When Mint has stands at exhibitions and conferences we often take an example of our complaints poster. It is interesting to hear the response from people when they have a look at it:
As you can see it is designed to encourage feedback from patients – both positive and negative. This is the way in which you can learn and develop your practices. It is encouraged in the practice standards that you make patients aware of how they can give feedback about the service they receive. (D7)
One of the commonest reactions that I hear is ‘I don’t want to encourage people to complain’ or ‘I’ve got this far without any complaints, I’m not going to encourage them now’. I don’t know how this makes you feel, maybe your feelings resonate with those practitioners. I have to confess it gives me a sense of concern and disappointment. My inward response is ‘Have you got something to hide?’ ‘What would your patients be complaining about?’
For many practitioners they practice in fear. 22% of practitioners worry about their practice not being compliant, 25% would find it difficult to demonstrate compliance and 19% of osteopaths don’t fully comply with practice standards1. (Data is not available for other professions.)
These are the practitioners we are trying to reach out to with Mint.
We believe there is no need to practice in fear. Practitioners can have confidence in their clinics. That doesn’t mean that you will never receive a complaint or negative feedback. You will be equipped with the knowledge to confidently handle feedback, to manage complaints so they are quickly resolved satisfactorily. Feedback is a great way to develop your practice to make improvements in procedures and patient care. Good practices will always be striving to improve performance.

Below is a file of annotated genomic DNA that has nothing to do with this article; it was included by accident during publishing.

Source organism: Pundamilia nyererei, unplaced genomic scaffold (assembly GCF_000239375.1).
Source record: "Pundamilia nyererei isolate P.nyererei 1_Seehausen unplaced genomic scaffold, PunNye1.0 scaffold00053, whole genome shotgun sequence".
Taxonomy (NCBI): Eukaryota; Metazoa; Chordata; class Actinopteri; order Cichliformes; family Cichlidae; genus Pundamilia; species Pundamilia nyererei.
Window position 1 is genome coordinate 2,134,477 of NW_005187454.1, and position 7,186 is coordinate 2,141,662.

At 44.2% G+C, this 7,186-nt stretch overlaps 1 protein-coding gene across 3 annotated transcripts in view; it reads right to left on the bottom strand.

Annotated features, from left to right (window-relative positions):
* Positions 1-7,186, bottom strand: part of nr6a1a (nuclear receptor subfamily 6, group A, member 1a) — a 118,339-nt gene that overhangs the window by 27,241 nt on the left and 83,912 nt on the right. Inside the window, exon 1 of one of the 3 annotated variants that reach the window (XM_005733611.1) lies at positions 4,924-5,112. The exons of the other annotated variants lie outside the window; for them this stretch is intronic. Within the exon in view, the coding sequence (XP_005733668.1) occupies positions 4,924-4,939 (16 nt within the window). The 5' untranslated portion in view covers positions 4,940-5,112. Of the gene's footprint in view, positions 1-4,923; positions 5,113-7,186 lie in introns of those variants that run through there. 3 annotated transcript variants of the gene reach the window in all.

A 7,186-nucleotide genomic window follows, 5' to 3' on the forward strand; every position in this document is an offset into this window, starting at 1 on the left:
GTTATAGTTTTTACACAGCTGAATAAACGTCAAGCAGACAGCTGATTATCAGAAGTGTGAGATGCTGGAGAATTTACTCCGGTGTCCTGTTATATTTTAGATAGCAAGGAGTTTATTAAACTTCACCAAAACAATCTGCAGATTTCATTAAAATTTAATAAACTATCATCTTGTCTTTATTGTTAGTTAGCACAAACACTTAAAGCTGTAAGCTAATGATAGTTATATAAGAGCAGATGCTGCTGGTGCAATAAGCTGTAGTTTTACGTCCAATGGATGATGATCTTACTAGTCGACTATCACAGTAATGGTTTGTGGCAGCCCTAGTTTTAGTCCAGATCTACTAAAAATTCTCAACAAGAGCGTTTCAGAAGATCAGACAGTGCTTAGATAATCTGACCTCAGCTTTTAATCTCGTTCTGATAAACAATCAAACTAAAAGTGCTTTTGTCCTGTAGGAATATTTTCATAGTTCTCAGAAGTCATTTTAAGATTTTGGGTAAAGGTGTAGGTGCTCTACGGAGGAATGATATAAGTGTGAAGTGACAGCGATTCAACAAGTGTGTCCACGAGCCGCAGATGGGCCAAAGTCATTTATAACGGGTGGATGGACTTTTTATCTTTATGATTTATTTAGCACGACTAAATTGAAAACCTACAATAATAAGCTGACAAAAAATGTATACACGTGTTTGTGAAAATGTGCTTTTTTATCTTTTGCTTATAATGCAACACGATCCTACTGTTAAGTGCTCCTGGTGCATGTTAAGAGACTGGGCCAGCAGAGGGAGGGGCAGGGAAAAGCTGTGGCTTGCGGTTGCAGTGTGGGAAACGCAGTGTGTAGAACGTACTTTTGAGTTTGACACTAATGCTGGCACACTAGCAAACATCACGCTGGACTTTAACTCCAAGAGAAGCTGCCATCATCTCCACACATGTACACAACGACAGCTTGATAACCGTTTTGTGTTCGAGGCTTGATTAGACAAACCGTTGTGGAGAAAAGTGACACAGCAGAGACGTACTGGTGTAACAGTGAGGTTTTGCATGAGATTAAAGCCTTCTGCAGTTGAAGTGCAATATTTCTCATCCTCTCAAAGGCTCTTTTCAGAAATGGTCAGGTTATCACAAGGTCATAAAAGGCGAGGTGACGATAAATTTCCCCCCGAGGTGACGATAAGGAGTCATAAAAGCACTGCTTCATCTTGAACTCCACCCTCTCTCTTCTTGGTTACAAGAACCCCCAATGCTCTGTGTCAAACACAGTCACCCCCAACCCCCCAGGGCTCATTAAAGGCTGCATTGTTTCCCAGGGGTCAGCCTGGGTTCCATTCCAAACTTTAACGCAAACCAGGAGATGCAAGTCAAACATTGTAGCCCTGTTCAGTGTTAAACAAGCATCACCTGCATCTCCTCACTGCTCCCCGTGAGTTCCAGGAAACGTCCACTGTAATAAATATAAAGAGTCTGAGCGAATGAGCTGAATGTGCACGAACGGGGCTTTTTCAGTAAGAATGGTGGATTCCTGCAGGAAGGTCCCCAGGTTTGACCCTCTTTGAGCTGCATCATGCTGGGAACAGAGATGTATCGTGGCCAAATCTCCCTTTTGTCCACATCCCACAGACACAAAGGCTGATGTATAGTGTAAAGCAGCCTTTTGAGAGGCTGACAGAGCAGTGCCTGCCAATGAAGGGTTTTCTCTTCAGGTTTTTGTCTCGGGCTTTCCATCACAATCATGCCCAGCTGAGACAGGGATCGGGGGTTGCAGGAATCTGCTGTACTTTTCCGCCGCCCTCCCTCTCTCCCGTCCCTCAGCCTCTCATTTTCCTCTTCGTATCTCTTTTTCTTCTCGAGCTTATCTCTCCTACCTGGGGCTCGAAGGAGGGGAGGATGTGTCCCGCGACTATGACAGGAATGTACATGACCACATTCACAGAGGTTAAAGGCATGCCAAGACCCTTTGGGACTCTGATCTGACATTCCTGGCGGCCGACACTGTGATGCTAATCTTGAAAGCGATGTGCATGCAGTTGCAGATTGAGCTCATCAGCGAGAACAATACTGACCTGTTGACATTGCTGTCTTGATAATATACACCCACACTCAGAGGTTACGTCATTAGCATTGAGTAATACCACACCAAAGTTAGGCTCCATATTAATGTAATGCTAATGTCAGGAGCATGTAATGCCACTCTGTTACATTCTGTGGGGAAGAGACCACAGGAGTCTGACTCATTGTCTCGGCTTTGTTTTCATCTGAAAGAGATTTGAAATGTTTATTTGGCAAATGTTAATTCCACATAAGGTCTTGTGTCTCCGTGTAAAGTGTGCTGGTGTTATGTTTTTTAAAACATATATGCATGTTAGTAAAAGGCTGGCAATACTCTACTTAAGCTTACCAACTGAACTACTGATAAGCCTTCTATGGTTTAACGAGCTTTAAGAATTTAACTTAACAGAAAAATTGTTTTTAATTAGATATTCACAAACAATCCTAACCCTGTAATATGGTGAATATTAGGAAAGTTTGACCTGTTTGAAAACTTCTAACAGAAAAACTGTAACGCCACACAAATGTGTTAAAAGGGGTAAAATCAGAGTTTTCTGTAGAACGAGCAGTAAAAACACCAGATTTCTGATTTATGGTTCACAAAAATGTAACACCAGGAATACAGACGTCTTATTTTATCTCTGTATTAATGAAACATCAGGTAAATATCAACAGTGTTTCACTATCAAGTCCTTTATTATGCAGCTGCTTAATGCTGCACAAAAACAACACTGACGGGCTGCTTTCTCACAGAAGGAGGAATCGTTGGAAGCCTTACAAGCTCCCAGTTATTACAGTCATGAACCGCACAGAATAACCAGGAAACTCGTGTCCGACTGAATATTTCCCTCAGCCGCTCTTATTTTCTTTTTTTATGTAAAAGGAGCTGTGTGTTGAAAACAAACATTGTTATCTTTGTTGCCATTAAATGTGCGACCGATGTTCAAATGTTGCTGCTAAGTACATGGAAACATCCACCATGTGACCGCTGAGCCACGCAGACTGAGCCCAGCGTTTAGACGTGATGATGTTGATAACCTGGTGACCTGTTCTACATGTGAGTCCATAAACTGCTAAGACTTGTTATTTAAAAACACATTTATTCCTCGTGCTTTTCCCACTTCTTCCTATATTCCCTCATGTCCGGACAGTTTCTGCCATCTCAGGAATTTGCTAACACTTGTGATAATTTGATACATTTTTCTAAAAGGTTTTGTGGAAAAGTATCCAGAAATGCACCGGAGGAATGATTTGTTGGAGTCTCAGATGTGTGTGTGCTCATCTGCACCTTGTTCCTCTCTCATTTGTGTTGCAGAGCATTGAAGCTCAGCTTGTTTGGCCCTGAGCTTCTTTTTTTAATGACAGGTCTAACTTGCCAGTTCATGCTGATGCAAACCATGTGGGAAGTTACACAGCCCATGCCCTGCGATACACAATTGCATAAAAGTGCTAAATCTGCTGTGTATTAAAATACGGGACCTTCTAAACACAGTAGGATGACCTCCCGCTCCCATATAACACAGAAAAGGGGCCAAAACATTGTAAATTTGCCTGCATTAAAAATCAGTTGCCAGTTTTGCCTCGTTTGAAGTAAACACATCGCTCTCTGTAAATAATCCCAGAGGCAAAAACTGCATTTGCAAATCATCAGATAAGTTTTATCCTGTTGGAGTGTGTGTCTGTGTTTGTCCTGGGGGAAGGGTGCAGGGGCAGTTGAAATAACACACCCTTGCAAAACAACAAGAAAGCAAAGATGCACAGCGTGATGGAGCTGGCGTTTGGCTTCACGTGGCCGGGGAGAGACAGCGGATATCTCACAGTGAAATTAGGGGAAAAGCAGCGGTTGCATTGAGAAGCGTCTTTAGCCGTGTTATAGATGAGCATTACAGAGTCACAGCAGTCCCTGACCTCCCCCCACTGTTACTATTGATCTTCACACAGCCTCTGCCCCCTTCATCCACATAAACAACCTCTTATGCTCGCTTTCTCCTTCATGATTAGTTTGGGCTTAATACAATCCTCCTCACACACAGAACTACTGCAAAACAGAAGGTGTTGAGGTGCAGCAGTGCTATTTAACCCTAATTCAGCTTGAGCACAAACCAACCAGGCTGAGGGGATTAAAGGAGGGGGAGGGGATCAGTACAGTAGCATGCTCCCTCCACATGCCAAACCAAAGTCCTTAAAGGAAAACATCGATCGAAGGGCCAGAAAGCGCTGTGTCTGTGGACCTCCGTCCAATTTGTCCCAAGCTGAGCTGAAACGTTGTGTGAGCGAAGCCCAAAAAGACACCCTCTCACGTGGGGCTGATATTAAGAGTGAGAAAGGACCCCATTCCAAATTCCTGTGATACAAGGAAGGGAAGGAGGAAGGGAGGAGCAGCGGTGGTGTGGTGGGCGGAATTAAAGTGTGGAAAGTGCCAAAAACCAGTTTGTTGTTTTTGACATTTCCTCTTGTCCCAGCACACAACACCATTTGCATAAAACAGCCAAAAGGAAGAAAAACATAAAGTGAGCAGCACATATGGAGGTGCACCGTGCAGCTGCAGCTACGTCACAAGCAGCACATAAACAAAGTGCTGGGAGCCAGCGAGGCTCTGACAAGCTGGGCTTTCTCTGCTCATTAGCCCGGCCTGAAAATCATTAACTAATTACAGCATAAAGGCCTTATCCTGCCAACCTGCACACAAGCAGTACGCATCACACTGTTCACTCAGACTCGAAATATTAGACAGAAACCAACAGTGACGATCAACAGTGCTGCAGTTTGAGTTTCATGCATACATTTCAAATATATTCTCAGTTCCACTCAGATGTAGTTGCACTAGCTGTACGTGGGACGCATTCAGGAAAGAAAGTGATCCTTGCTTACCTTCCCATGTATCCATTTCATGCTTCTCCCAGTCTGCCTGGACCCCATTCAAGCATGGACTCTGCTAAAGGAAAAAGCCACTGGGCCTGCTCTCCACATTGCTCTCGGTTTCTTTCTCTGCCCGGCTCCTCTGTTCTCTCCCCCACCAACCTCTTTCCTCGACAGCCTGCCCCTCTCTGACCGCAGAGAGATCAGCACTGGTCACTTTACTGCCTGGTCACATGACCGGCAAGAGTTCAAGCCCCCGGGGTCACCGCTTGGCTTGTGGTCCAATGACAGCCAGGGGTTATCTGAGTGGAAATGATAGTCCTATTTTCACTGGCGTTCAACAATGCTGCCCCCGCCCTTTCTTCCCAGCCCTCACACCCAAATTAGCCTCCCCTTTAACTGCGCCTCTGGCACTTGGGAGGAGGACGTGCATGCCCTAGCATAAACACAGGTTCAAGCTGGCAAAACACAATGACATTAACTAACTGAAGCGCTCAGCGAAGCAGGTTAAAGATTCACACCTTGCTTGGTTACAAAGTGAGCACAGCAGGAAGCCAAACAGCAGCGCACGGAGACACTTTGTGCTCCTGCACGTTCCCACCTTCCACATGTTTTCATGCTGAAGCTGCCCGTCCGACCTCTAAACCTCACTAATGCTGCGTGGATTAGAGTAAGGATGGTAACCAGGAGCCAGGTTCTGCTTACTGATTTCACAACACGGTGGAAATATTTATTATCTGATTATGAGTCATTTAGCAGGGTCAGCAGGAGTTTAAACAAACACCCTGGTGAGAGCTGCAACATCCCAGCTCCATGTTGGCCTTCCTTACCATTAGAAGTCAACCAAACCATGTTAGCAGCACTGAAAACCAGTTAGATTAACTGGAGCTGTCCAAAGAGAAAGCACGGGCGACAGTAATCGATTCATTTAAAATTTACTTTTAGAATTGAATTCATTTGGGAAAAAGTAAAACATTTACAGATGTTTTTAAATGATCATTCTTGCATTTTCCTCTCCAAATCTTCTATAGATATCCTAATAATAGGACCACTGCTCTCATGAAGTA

When you have sufficient knowledge and apply it to practice you can be confident in practice procedures. If trouble arises you will know how to take action, you will be able to easily produce the evidence of the care you provide, your practice procedures and comprehensive patient records. You will have the freedom to practice in an open and transparent manner.
It seems there are three different courses practitioners take in their career:
- Bury your head in the sand and hope that no-one notices you
- Practice defensively, ducking and diving to avoid any trouble, just hoping you never get caught out – seems like a career-long game of paintball to me – just hoping you can keep moving and avoiding getting hit!
- Get the knowledge you need to run your practice with confidence and ease – be equipped so that you can face whatever comes without fear – maybe a picture of a soldier with his full armour, a well-prepared athlete, a worker with all the tools they need – whatever picture best reflects your type of practice. This option enables you to enjoy your work, to practice without fear and anxiety enjoying a long and fulfilling career.
Which sounds most appealing to you?
Patients deserve consistently good care, and every practice should be able to deliver outstanding care with good knowledge and confidence in your practice. The Mint Folder is designed to equip you with that knowledge and confidence.
1 Exploring and explaining the dynamics of osteopathic regulation, professionalism and compliance with standards in practice. Report to the General Osteopathic Council, February 2015, Professor Gerry McGivern, Dr Michael Fischer, Dr Tomas Palaima, Zoey Spendlove, Dr Oliver Thomson and Professor Justin Waring